Plaintiff Meridian Project Systems, Inc., a purveyor of construction project management software, was peeved to see that a couple of its licensees collaborated to reverse engineer Meridian’s flagship software product. Meridian filed suit, alleging numerous claims, including conversion. It claimed that the defendants converted both tangible property relating to the licensed software, as well as “concepts, logic, processes, features and functions of [the software] to the extent not covered by its copyrights.”

The defendants moved to dismiss, alleging that Meridian had failed to state a claim upon which relief could be granted. Furthermore, the defendants argued that the claim of conversion of the intangible aspects of the software was preempted by the Copyright Act. The court denied the motion in part, and granted it in part.

The court held that Meridian adequately alleged conversion of the physical components of the software. The End User License Agreement (“EULA”) provided that upon any violation of the agreement, the licensees were to either destroy or return the software’s physical components. In this case, Meridian sufficiently alleged a breach of the agreement, namely, the act of reverse engineering the software. Because the defendants did not thereupon return the “disks, files, and other documents,” such items were “unlawfully retained.” These allegations supported a claim of conversion.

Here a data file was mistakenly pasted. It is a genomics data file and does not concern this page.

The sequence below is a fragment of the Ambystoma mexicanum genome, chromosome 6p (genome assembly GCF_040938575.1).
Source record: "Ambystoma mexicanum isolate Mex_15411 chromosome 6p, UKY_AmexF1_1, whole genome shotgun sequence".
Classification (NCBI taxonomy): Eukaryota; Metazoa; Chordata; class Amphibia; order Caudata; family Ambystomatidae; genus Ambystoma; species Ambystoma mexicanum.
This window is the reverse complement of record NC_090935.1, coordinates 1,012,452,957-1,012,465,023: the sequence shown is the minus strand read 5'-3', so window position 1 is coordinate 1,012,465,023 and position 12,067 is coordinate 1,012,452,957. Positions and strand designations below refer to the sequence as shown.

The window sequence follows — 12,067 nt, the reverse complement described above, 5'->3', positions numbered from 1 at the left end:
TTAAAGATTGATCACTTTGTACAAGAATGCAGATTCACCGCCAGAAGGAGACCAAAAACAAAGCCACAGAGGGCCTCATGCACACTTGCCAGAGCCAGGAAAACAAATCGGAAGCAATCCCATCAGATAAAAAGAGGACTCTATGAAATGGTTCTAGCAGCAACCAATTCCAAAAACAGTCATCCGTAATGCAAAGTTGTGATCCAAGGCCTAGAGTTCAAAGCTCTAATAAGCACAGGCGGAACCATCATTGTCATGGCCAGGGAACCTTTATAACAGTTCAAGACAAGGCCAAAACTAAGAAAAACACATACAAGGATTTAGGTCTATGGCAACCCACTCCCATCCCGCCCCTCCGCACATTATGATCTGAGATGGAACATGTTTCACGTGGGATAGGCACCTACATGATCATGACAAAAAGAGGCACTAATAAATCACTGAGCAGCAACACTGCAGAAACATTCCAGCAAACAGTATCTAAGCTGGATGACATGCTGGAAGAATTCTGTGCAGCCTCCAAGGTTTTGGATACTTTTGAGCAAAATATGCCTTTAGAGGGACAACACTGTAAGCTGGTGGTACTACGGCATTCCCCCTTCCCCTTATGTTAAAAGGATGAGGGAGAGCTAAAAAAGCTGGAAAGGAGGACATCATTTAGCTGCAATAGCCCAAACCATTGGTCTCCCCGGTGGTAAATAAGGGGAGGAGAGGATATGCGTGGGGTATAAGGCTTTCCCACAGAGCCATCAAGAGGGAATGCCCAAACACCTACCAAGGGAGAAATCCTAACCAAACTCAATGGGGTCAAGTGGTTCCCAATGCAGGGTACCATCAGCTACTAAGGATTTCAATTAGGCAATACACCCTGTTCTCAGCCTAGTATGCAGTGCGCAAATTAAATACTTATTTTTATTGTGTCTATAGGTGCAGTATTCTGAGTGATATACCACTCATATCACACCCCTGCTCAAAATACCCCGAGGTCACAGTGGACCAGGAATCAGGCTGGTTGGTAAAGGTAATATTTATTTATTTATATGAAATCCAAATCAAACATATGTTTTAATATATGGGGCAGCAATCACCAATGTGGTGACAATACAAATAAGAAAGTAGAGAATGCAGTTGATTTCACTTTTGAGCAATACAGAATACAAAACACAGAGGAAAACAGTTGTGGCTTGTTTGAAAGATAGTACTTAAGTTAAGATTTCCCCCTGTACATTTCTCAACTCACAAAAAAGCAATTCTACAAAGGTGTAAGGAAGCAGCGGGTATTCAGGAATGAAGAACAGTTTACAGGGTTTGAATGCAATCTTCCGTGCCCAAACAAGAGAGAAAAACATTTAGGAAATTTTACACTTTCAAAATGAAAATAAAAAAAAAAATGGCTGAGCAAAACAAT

There could be no conversion, however, of the intangible aspects of the software. The court held that the elements which Meridian claimed were converted fell within the general subject matter of copyright, even though they were not actually entitled to copyright protection. Meridian’s claim arising out of the alleged conversion was one seeking to assert rights equivalent to a claim for copyright infringement. Accordingly, this portion of the conversion claim was preempted by the Copyright Act.

Meridian Project Systems, Inc. v. Hardin Construction Co., (Slip Op.) 2006 WL 1062070 (E.D. Cal., April 21, 2006).